The noise carried with it fragments of dust, rock, and earth, which settled on the entire forest and the village. From dusk to dawn that day, many more thunderous cracks and unknown sounds took the villagers peace away and along with it came tons of dust and debris spoiling the atmosphere of the entire settlement.
That evening no one dared to speak or discuss anything about the noises. They went to sleep thinking that the next day everything would be normal once again. Alas! The next day the sound had returned afresh, and for days it kept on resonating through the jungle.
“Our very existence can be at threat over here. The ancient scare that our forefathers ran away from has come to haunt us. We shall all die,” screamed a villager addressing the chief of the village. “Do not jump to conclusions, Pandu. We do not know what the sound means. Maybe it will pass away without disturbing our village,” spoke up one of the elders.
“For generations, we have survived by remaining hidden. The ancient scare from which our forefather had run, has never been able to breach the tunnel to reach our village. We lived while the world around us fought many wars and morphed many times, till it became what it has become, unknown to us, and it’s perhaps better this way,” added another old man.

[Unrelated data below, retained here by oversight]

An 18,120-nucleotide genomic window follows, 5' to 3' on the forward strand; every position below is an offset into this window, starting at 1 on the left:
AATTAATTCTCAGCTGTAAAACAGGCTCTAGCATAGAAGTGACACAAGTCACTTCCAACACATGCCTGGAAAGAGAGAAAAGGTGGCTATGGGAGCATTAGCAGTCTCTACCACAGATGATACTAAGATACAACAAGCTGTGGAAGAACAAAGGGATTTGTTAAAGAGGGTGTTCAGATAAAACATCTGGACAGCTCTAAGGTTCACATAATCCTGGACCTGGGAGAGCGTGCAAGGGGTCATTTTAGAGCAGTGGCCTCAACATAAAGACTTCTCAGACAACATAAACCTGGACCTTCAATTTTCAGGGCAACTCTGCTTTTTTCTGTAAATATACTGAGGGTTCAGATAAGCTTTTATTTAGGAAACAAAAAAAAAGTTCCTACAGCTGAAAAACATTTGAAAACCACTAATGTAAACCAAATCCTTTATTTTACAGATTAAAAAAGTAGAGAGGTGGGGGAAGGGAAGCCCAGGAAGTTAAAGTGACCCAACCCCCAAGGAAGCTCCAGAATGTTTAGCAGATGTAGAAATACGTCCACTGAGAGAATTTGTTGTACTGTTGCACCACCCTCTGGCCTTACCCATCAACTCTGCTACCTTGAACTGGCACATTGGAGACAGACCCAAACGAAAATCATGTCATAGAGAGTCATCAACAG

“What if the calamity reaches the village this time? We do not even know what our forefathers were running away from. We need to know what we are up against. We need to investigate,” came another voice from the crowd that circled the great banyan tree, under which sat the chieftain and his council of the five wise old men. That evening after many days of continuously hearing the sounds, the villagers had finally gathered to discuss; what to do about it.